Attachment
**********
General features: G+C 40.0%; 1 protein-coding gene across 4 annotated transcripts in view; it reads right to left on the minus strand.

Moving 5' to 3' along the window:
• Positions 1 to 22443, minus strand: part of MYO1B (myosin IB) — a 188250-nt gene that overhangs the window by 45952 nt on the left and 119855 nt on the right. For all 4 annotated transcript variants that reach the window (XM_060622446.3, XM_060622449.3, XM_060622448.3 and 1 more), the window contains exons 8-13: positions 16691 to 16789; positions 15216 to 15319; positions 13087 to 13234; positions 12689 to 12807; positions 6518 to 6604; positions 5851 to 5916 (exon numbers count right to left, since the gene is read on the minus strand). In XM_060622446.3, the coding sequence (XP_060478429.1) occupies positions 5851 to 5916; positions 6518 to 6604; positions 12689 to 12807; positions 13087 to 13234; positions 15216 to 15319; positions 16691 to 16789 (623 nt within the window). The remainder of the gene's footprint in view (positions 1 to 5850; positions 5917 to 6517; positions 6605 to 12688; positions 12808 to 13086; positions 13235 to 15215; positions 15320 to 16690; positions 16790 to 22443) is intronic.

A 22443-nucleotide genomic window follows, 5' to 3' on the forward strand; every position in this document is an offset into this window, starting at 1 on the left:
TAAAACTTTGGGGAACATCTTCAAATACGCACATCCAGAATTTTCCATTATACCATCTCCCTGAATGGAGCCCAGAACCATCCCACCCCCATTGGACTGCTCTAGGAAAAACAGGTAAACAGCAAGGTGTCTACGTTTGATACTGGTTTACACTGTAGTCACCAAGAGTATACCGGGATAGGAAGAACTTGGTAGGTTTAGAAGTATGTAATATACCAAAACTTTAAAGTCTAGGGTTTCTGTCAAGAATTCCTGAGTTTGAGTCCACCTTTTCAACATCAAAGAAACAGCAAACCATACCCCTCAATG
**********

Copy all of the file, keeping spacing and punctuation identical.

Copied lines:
General features: G+C 40.0%; 1 protein-coding gene across 4 annotated transcripts in view; it reads right to left on the minus strand.

Moving 5' to 3' along the window:
• Positions 1 to 22443, minus strand: part of MYO1B (myosin IB) — a 188250-nt gene that overhangs the window by 45952 nt on the left and 119855 nt on the right. For all 4 annotated transcript variants that reach the window (XM_060622446.3, XM_060622449.3, XM_060622448.3 and 1 more), the window contains exons 8-13: positions 16691 to 16789; positions 15216 to 15319; positions 13087 to 13234; positions 12689 to 12807; positions 6518 to 6604; positions 5851 to 5916 (exon numbers count right to left, since the gene is read on the minus strand). In XM_060622446.3, the coding sequence (XP_060478429.1) occupies positions 5851 to 5916; positions 6518 to 6604; positions 12689 to 12807; positions 13087 to 13234; positions 15216 to 15319; positions 16691 to 16789 (623 nt within the window). The remainder of the gene's footprint in view (positions 1 to 5850; positions 5917 to 6517; positions 6605 to 12688; positions 12808 to 13086; positions 13235 to 15215; positions 15320 to 16690; positions 16790 to 22443) is intronic.

A 22443-nucleotide genomic window follows, 5' to 3' on the forward strand; every position in this document is an offset into this window, starting at 1 on the left:
TAAAACTTTGGGGAACATCTTCAAATACGCACATCCAGAATTTTCCATTATACCATCTCCCTGAATGGAGCCCAGAACCATCCCACCCCCATTGGACTGCTCTAGGAAAAACAGGTAAACAGCAAGGTGTCTACGTTTGATACTGGTTTACACTGTAGTCACCAAGAGTATACCGGGATAGGAAGAACTTGGTAGGTTTAGAAGTATGTAATATACCAAAACTTTAAAGTCTAGGGTTTCTGTCAAGAATTCCTGAGTTTGAGTCCACCTTTTCAACATCAAAGAAACAGCAAACCATACCCCTCAATG